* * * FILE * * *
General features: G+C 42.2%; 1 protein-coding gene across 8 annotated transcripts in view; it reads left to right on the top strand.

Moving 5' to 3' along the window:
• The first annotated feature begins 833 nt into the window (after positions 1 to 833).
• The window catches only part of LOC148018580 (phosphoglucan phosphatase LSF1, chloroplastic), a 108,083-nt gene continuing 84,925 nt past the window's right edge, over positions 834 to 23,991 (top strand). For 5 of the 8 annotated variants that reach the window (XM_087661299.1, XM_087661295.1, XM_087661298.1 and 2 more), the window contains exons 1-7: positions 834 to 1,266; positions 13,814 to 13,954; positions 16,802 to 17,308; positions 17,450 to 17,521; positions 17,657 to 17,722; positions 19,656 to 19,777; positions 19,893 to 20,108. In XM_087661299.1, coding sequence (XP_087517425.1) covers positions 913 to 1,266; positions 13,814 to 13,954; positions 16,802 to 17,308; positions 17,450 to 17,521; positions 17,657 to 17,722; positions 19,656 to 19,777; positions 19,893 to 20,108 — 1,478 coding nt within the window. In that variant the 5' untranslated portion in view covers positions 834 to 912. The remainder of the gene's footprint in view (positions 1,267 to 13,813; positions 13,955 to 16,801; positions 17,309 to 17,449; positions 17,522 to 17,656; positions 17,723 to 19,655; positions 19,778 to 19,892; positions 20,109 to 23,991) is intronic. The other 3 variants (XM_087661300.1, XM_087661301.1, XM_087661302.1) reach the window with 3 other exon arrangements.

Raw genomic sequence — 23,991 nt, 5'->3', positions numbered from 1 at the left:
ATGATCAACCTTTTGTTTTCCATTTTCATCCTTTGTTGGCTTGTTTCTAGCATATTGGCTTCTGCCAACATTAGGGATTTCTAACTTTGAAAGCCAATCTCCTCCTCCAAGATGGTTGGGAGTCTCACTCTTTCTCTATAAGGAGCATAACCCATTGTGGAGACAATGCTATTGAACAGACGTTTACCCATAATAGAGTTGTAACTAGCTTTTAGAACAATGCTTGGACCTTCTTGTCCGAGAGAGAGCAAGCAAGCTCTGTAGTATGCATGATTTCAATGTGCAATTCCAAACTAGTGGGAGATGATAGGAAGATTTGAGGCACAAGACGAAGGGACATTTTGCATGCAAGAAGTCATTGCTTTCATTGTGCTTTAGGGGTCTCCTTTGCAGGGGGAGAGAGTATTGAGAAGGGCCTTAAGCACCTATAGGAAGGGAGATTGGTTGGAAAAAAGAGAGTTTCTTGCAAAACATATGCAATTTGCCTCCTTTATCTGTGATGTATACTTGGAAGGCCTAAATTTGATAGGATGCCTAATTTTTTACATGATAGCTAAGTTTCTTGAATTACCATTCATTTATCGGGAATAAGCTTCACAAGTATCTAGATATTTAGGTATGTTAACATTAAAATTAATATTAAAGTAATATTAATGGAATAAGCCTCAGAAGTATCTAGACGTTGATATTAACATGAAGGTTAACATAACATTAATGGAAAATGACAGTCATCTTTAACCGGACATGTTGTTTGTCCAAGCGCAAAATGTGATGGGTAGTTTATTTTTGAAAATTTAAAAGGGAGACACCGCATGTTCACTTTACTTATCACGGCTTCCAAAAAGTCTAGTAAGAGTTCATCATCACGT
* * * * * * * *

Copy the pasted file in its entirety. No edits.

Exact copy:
General features: G+C 42.2%; 1 protein-coding gene across 8 annotated transcripts in view; it reads left to right on the top strand.

Moving 5' to 3' along the window:
• The first annotated feature begins 833 nt into the window (after positions 1 to 833).
• The window catches only part of LOC148018580 (phosphoglucan phosphatase LSF1, chloroplastic), a 108,083-nt gene continuing 84,925 nt past the window's right edge, over positions 834 to 23,991 (top strand). For 5 of the 8 annotated variants that reach the window (XM_087661299.1, XM_087661295.1, XM_087661298.1 and 2 more), the window contains exons 1-7: positions 834 to 1,266; positions 13,814 to 13,954; positions 16,802 to 17,308; positions 17,450 to 17,521; positions 17,657 to 17,722; positions 19,656 to 19,777; positions 19,893 to 20,108. In XM_087661299.1, coding sequence (XP_087517425.1) covers positions 913 to 1,266; positions 13,814 to 13,954; positions 16,802 to 17,308; positions 17,450 to 17,521; positions 17,657 to 17,722; positions 19,656 to 19,777; positions 19,893 to 20,108 — 1,478 coding nt within the window. In that variant the 5' untranslated portion in view covers positions 834 to 912. The remainder of the gene's footprint in view (positions 1,267 to 13,813; positions 13,955 to 16,801; positions 17,309 to 17,449; positions 17,522 to 17,656; positions 17,723 to 19,655; positions 19,778 to 19,892; positions 20,109 to 23,991) is intronic. The other 3 variants (XM_087661300.1, XM_087661301.1, XM_087661302.1) reach the window with 3 other exon arrangements.

Raw genomic sequence — 23,991 nt, 5'->3', positions numbered from 1 at the left:
ATGATCAACCTTTTGTTTTCCATTTTCATCCTTTGTTGGCTTGTTTCTAGCATATTGGCTTCTGCCAACATTAGGGATTTCTAACTTTGAAAGCCAATCTCCTCCTCCAAGATGGTTGGGAGTCTCACTCTTTCTCTATAAGGAGCATAACCCATTGTGGAGACAATGCTATTGAACAGACGTTTACCCATAATAGAGTTGTAACTAGCTTTTAGAACAATGCTTGGACCTTCTTGTCCGAGAGAGAGCAAGCAAGCTCTGTAGTATGCATGATTTCAATGTGCAATTCCAAACTAGTGGGAGATGATAGGAAGATTTGAGGCACAAGACGAAGGGACATTTTGCATGCAAGAAGTCATTGCTTTCATTGTGCTTTAGGGGTCTCCTTTGCAGGGGGAGAGAGTATTGAGAAGGGCCTTAAGCACCTATAGGAAGGGAGATTGGTTGGAAAAAAGAGAGTTTCTTGCAAAACATATGCAATTTGCCTCCTTTATCTGTGATGTATACTTGGAAGGCCTAAATTTGATAGGATGCCTAATTTTTTACATGATAGCTAAGTTTCTTGAATTACCATTCATTTATCGGGAATAAGCTTCACAAGTATCTAGATATTTAGGTATGTTAACATTAAAATTAATATTAAAGTAATATTAATGGAATAAGCCTCAGAAGTATCTAGACGTTGATATTAACATGAAGGTTAACATAACATTAATGGAAAATGACAGTCATCTTTAACCGGACATGTTGTTTGTCCAAGCGCAAAATGTGATGGGTAGTTTATTTTTGAAAATTTAAAAGGGAGACACCGCATGTTCACTTTACTTATCACGGCTTCCAAAAAGTCTAGTAAGAGTTCATCATCACGT